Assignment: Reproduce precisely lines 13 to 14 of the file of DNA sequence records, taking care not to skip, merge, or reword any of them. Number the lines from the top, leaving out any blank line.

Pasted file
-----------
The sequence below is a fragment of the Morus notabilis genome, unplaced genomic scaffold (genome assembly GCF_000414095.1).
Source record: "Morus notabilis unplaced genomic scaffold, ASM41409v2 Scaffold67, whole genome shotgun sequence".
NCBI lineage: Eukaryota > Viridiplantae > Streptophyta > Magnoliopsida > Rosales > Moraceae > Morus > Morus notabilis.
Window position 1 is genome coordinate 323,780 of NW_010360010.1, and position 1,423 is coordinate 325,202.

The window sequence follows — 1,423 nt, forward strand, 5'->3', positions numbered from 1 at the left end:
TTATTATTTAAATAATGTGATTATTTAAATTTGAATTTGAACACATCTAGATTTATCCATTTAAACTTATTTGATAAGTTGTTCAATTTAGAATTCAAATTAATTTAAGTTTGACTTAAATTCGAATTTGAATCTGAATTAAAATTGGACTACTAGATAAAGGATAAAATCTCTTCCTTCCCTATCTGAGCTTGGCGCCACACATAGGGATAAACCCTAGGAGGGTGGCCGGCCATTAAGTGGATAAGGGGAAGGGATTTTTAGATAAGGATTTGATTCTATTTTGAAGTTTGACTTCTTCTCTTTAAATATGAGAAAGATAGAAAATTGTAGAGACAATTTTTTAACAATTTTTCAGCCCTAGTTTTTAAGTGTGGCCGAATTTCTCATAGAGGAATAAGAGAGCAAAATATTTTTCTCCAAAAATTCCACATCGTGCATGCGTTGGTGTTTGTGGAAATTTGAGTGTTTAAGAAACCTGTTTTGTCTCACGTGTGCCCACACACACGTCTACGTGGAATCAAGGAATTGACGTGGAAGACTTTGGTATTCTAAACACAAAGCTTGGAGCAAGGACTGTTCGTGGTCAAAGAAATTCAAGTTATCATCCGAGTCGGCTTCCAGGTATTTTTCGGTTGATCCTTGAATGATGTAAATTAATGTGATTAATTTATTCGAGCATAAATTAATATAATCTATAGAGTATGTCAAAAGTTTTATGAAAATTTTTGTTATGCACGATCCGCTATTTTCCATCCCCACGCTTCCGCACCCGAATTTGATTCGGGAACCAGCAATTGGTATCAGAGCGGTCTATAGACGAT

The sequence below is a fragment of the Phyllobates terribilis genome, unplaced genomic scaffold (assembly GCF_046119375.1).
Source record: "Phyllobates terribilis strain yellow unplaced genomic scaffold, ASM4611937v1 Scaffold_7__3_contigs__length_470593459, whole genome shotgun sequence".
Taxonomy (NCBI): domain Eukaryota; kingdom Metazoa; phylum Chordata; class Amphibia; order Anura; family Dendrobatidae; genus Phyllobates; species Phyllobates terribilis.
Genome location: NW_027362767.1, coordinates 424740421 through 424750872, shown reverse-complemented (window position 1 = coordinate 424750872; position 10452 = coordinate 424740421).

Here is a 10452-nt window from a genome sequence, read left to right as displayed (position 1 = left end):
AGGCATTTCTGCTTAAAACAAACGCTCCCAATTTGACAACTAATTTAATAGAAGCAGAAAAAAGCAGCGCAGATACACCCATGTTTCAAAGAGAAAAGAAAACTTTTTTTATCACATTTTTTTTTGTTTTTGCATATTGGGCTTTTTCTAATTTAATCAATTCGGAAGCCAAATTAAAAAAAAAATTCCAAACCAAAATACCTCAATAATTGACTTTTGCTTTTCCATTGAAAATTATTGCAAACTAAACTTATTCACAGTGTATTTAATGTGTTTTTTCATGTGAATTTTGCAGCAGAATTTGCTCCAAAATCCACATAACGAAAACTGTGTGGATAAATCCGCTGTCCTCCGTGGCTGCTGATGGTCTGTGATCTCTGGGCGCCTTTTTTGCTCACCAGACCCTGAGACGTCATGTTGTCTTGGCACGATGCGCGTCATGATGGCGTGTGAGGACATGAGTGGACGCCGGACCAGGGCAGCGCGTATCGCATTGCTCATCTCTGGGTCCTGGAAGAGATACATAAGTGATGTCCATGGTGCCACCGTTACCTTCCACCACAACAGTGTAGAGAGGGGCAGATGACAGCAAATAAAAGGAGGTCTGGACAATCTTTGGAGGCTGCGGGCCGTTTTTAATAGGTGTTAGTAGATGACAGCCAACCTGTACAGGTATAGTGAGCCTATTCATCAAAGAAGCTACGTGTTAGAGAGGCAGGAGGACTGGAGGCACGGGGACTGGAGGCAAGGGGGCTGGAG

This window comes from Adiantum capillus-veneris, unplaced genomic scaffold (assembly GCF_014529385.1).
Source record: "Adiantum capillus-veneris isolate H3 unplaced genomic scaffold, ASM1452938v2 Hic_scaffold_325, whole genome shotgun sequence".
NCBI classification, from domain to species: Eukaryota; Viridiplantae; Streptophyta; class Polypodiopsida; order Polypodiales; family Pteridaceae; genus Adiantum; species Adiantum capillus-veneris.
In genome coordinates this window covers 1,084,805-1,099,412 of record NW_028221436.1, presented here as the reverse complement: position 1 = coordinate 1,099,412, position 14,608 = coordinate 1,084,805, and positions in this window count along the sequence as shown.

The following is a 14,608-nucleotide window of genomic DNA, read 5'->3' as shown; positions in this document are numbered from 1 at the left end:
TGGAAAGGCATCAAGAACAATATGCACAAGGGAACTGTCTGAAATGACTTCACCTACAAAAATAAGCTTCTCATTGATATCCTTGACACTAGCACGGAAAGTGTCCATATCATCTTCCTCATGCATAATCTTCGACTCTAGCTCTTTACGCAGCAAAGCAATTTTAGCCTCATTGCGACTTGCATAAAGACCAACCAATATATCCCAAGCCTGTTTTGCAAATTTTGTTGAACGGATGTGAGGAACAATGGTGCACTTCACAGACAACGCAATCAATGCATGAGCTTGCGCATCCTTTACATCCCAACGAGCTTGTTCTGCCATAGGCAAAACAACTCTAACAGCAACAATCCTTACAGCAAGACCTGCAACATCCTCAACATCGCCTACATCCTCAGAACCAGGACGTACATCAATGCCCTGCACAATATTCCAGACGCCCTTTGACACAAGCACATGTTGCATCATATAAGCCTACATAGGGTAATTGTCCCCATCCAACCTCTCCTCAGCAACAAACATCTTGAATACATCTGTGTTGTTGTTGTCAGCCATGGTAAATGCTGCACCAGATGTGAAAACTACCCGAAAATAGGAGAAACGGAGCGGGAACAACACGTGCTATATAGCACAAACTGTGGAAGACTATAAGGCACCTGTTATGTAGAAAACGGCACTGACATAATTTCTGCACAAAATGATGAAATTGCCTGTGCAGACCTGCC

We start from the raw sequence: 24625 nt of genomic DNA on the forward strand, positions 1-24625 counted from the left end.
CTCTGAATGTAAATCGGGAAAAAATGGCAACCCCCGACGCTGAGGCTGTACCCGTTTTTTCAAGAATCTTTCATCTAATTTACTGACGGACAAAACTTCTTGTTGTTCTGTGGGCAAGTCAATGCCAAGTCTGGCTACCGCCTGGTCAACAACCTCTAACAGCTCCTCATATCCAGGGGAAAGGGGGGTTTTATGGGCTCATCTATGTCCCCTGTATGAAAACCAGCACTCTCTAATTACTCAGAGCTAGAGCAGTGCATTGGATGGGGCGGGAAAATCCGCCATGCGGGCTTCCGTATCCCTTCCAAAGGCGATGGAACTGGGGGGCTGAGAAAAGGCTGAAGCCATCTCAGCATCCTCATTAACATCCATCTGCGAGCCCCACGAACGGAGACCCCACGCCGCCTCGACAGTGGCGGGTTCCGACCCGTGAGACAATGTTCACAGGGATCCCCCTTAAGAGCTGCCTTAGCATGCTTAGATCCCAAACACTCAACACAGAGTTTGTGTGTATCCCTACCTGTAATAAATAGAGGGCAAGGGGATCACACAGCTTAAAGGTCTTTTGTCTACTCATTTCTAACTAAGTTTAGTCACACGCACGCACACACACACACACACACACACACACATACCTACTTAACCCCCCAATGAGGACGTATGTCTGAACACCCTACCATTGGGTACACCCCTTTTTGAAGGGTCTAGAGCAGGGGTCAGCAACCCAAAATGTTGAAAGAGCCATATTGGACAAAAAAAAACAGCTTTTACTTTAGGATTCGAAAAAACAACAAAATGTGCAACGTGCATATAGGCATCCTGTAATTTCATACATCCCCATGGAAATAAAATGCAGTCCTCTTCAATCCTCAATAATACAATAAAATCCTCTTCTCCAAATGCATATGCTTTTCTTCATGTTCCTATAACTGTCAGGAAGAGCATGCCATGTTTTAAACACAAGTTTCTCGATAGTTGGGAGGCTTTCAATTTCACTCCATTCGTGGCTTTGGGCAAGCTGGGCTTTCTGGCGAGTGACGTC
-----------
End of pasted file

This window comes from Adiantum capillus-veneris, unplaced genomic scaffold (assembly GCF_014529385.1).
Source record: "Adiantum capillus-veneris isolate H3 unplaced genomic scaffold, ASM1452938v2 Hic_scaffold_325, whole genome shotgun sequence".